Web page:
Any downtown worthy of the name should have colorful characters.
The old Downtown Boise had its share: Leo “Scoop” Leeburn, who roamed the streets with a humongous Speed Graphic camera, chronicling decades of growth and change. Al Berro, legendary owner of the Bouquet bar and a professional boxer. Luke Davis, who ran the shoeshine stand in the Owyhee Hotel and was never without a good yarn …
I used to lament what struck me as an absence of notable characters in the new downtown Boise. But that was before I met Ken Virden, voluble denizen of the Alia Coffee House, 908 W. Main.
For most of his tenure there, Virden’s table could be identified by a sign that read, “Here’s Trouble. Bad to the Bone.” The sign was made of paper and didn’t hold up, so Sri Galindo, Alia’s co-owner, made a new, improved version: “Trouble is now accepting hugs and kisses from tomatas.”
Galindo made the sign, but the wording was Virden’s idea. (A “tomata,” for those too young to have heard the expression, is a mispronunciation of “tomato” and in, his generation’s slang, an attractive woman.)
“The sign works,” Galindo said. “We see women go by all the time and give him a hug or a kiss. Other male customers are always asking how they can get a sign.”
“Trouble,” incidentally, just celebrated his 91st birthday.
He got the nickname from a waitress.
“She told me I just looked like trouble,” he said. “The name stuck.”
Its accuracy is debatable. Galindo calls him “one of our absolute favorite customers. Everyone knows him, and he greets everyone when they come in. He’s a fixture here, and we love it.”
Virden has been an almost daily Alia customer for about two years. He’ll talk to anyone who sits at his table, telling stories and giving direct, sometimes surprising answers to questions.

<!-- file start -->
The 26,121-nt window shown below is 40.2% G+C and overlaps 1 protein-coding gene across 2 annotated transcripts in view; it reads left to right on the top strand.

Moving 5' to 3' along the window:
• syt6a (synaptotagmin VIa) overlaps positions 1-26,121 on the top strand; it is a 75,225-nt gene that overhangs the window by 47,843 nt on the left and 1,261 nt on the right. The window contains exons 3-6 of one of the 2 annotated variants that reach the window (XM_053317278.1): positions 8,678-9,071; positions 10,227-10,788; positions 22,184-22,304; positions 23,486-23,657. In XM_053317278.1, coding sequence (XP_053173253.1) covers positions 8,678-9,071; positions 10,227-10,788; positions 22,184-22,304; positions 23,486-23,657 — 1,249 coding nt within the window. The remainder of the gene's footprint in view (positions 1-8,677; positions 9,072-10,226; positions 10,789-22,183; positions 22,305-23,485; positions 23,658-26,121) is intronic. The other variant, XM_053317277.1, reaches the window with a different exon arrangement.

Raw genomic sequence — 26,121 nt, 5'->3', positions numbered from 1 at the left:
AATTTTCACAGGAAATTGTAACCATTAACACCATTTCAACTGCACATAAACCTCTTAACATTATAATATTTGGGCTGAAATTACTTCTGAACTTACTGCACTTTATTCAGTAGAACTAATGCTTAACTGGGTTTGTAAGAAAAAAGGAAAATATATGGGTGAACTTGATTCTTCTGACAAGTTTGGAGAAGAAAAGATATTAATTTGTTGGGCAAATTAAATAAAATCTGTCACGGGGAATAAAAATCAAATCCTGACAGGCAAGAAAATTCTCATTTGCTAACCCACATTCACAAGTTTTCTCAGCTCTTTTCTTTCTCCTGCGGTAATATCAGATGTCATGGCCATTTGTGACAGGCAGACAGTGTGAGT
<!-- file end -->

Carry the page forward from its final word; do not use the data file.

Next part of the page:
“What made you start coming to this particular coffee shop?” I asked him.
“I make lousy coffee.”
Over good coffee, he answered questions about his life. He was born in Decatur, Ill., and grew up in an orphanage:
“My dad died of TB when I was 11 months old. That left my mom with three boys. I lived with my grandparents until I was three and then went to the orphanage.
“It wasn’t my mother’s fault. It was the Depression. She made $1.50 a day cooking and washing dishes in a restaurant. I saw her maybe a dozen times while I was living at the orphanage. She was a good woman. It was just hard times.”
What was it like living in an orphanage?
“The first couple that had it was nice. The next guy was mean. He threw my brother down the stairs and tried to drown me in the bathtub. I told him I was going to join the army and he’d better not be there when I got back or I’d kick his butt. He took my advice and was gone when I got back.”
A month after his 18th birthday, seven months after Pearl Harbor, Virden joined the Army Air Corps.
“I volunteered for the paratroopers and they made a tail gunner outa’ me.”
A tail gunner? That had to be one of the scariest jobs in the history of jobs. You sat in a cramped, plexiglass ball in the tail of a bomber, with thousands of feet of nothing under you and enemy pilots shooting at you.
“The plexiglass wouldn’t have stopped a fly if it was mad. When they started shooting at you, your life expectancy was eight seconds.”
“Were you scared?
“Yes, but you couldn’t think about that. If you did, you wouldn’t survive.”
He survived 26 missions.
“You could go home after 25 but I told them I’d do one more. They said ‘now we know you’re crazy.'”
That kind of selflessness was typical of the Greatest Generation. Their war united the country in a way that hasn’t happened since.
“And we haven’t won a war since,” he agreed. “And we’ve been in some we shouldn’t have. We’re not the mother of the world. I hate war.”
He doesn’t have much use for politicians, either:
“Politicians are like diapers. They’re full of it and they need to be changed all the time.”
Virden spent 40 years in the military, some of them at Mountain Home Air Force Base. A widower and father of four, he worked at two funeral chapels and retired at age 87 as a resident coordinator, “dorm mother” as he calls it, at Yellowstone Park. At 91 he’s razor-sharp – he’s teaching a dyslexic man how to read – and physically fit. He walks everywhere he needs to go.
His advice to young customers who venture to Trouble’s table:
“Get your head on straight. Don’t do drugs and don’t get tattooed because you’re going to regret it. Treat everybody right and don’t think you’re better than anybody else. Live every day like it’s your last. For me, it might be. And I don’t care.”